Austin, TX (6 July, 2004) – International SEMATECH today announced the formation of the 193 nm immersion Technology Center (iTC), which will be one of the first major programs of the newly established Advanced Materials Research Center (AMRC).
The iTC will bring together scientists and researchers to support the development of 193 nm immersion lithography, an emerging technology that uses the refractive properties of fluids to extend optical imaging in semiconductor manufacturing.
The immersion effort will be one of several planned programs with the AMRC, a key technical component of the Texas Technology Initiative (TTI) combining public and private funding and research capabilities.
“The iTC is the right program at the right time for developing what appears to be the most exciting breakthrough in litho technology in years,” said Betsy Weitzman, vice president and chief operations officer for Advanced Technologies at SEMATECH. “Texas once again will be taking the lead in pushing forward a key area in semiconductor manufacturing development.”
Dr. Ben Streetman, dean of the College of Engineering at The University of Texas at Austin, said the iTC will extend the university’s ability to interface faculty and students with leading-edge industry R&D initiatives. “We at UT Austin are excited to be working with SEMATECH in yet another promising endeavor. To participate in a program designed to help bring immersion lithography to manufacturing readiness is a great opportunity for all of us.”
In immersion lithography, a liquid is interposed between an exposure tool’s projection lens and a wafer. For 193 nm, water appears to be the best medium for this purpose. Immersion technology offers better resolution over conventional projection lithography because the lens can be designed with numerical apertures greater than one, which create the ability to produce smaller features.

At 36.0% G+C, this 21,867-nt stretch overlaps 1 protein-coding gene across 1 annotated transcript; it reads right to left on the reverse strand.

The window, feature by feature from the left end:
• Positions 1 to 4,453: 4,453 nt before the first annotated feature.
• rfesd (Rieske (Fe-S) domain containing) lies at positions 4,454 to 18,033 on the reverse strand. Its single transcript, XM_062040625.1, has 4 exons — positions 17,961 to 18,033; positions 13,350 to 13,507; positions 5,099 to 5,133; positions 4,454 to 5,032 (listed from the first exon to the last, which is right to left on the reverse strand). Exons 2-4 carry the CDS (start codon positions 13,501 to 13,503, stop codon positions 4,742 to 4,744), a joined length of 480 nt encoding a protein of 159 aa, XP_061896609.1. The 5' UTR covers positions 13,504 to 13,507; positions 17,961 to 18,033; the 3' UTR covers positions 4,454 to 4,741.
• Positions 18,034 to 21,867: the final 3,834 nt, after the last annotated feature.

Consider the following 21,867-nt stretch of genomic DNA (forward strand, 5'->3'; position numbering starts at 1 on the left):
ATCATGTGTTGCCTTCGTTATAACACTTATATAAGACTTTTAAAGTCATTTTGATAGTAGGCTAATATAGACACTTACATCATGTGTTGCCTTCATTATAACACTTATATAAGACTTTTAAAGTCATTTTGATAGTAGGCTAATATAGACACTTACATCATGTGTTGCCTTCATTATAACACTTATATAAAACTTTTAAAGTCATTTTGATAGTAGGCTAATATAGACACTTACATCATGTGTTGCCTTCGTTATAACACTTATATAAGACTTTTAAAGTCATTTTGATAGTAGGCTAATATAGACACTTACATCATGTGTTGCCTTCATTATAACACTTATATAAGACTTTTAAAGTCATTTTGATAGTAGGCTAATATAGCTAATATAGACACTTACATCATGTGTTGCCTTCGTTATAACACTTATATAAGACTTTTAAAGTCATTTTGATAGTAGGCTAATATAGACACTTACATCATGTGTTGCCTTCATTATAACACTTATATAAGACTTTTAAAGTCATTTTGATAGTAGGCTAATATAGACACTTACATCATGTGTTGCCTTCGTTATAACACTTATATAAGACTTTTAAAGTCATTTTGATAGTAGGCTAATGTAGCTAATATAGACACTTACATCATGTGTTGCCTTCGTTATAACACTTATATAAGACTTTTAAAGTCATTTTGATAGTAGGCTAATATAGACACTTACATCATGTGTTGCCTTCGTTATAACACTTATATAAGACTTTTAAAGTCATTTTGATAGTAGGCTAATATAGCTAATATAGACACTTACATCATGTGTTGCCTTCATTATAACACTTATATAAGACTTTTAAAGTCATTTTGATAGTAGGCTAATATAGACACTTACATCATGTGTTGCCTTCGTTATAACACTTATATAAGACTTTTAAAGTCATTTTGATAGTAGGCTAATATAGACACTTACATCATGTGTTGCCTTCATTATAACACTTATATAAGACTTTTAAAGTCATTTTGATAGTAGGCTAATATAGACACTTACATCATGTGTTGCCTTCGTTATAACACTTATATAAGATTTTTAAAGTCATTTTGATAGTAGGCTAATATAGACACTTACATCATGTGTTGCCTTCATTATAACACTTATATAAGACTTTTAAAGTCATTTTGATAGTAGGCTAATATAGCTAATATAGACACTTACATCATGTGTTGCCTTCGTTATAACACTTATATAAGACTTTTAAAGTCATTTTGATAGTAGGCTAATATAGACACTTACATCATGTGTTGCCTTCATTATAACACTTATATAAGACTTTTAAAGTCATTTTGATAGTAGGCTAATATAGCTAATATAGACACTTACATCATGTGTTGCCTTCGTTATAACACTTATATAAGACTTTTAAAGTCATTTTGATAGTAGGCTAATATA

Semiconductor industry representatives at the SEMATECH-sponsored Litho Forum in January 2004 voted 193 nm immersion as the most promising new technology for manufacturing introduction in 2007 and 2009.
To help prepare the industry for those entry years, the iTC will support the development of photoresists, fluids and other components for high numerical aperture, 193 nm immersion technology.
The iTC, with a total estimated budget of $15 million, will be staffed by SEMATECH technologists who will work with a broad array of customers over a program lifetime of two to four years. Based on previous usage of similar SEMATECH facilities, dozens of users – including semiconductor manufacturers, suppliers, research universities, and engineering researchers – will spend thousands of hours per year at the Center.
The AMRC combines state and SEMATECH funds to accelerate the commercialization of research in critical advanced technology for semiconductor materials, and to investigate emerging technologies such as nanotechnology, biotechnology, and microrelectromechanical systems (MEMS).
The original press release can be found here.
Explore further: Researchers discover low-grade nonwoven cotton picks up 50 times own weight of oil